United States v. Melot (Katherine), et al, No. 13-2201 (10th Cir. 2014)Annotate this Case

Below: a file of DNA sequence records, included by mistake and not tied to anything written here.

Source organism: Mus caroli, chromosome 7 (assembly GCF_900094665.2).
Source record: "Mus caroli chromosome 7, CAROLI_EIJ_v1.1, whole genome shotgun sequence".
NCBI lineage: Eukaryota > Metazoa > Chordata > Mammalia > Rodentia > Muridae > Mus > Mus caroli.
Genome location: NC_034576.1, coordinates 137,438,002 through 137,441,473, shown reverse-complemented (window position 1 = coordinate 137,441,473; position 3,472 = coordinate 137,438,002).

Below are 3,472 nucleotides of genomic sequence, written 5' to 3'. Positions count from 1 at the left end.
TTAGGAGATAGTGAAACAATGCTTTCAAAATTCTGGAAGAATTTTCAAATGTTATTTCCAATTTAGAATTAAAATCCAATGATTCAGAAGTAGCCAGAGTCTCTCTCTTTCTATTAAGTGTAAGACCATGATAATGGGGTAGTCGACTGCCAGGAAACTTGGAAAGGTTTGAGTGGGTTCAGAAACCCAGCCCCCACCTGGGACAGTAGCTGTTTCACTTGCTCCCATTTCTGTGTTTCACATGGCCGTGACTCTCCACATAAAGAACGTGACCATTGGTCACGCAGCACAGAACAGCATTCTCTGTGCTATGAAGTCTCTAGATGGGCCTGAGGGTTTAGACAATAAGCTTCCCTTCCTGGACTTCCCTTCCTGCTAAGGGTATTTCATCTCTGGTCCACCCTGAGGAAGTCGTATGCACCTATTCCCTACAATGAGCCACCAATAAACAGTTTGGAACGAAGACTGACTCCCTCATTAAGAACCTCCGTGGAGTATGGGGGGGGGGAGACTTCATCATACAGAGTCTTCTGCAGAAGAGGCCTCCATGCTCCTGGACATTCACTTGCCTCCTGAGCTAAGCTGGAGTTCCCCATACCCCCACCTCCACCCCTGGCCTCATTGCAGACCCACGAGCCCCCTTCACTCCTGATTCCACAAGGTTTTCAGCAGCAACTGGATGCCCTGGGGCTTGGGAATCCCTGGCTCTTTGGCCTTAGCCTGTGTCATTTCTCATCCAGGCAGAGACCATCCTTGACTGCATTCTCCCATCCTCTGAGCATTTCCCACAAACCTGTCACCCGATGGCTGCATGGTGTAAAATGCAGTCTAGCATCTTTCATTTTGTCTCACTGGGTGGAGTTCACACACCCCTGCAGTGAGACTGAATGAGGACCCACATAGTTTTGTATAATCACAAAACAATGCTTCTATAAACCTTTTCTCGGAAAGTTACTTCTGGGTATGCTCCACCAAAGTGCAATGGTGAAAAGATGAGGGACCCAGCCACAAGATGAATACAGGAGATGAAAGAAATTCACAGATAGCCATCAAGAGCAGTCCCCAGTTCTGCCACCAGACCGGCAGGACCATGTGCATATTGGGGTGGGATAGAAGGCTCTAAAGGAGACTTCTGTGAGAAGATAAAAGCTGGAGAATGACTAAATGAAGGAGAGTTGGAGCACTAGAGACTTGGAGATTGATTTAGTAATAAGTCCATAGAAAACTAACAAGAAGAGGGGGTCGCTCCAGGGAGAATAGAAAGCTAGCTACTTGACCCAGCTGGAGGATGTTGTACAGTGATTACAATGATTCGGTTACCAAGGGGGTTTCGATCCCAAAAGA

Mr. and Mrs. Melot owed millions of dollars in federal taxes. Billy Melot was serving time in federal prison for tax crimes. The debt led the United States to foreclose on the Melots’ real properties, and the Melots tried to stop the foreclosure. Sanctions were imposed because of the methods used by the Melots in relation to their attempts to stop the foreclosure: the district court regarded them as fraudulent. The disagreement began when the district court reduced the tax assessments to judgments and ordered the sale of the Melots’ real properties. That order prompted a motion to intervene by Steven Byers, who filed documents asserting liens on the property. The documents were mailed from the city where the Melots’ properties were located (Hobbs, New Mexico). The government suspected fraud and collaboration with the Melots, pointing out to the court that: (1) Byers lived in prison; (2) he could not own any liens because he was destitute; (3) the Melots never disclosed any liens; (4) Mrs. Melot had signed Byers’ name on the lien and motion to intervene; and (5) the New Mexico address listed for Byers was actually the home of Mrs. Melot’s friends. At the hearing on the motion to intervene, Byers moved to withdraw his motion for lack of proof. The court denied the motion to withdraw, and the government presented evidence tending to show that the Melots and Byers created a scheme to derail the foreclosure. Mrs. Melot refused to answer questions, invoking the Fifth Amendment privilege against self-incrimination. The magistrate judge certified criminal contempt by the Melots. More than a year later, the district court issued its order addressing the contempt certification with sanctions including removal of Mrs. Melots from the property, reimbursing the government's costs for the hearing, striking of the Melots' pending motions, and filing restrictions. The Melots argued on appeal to the Tenth Circuit that the district court violated the Fifth Amendment’s Due Process Clause by imposing sanctions without notice and an opportunity to be heard. The Tenth Circuit agreed, reversed and remanded.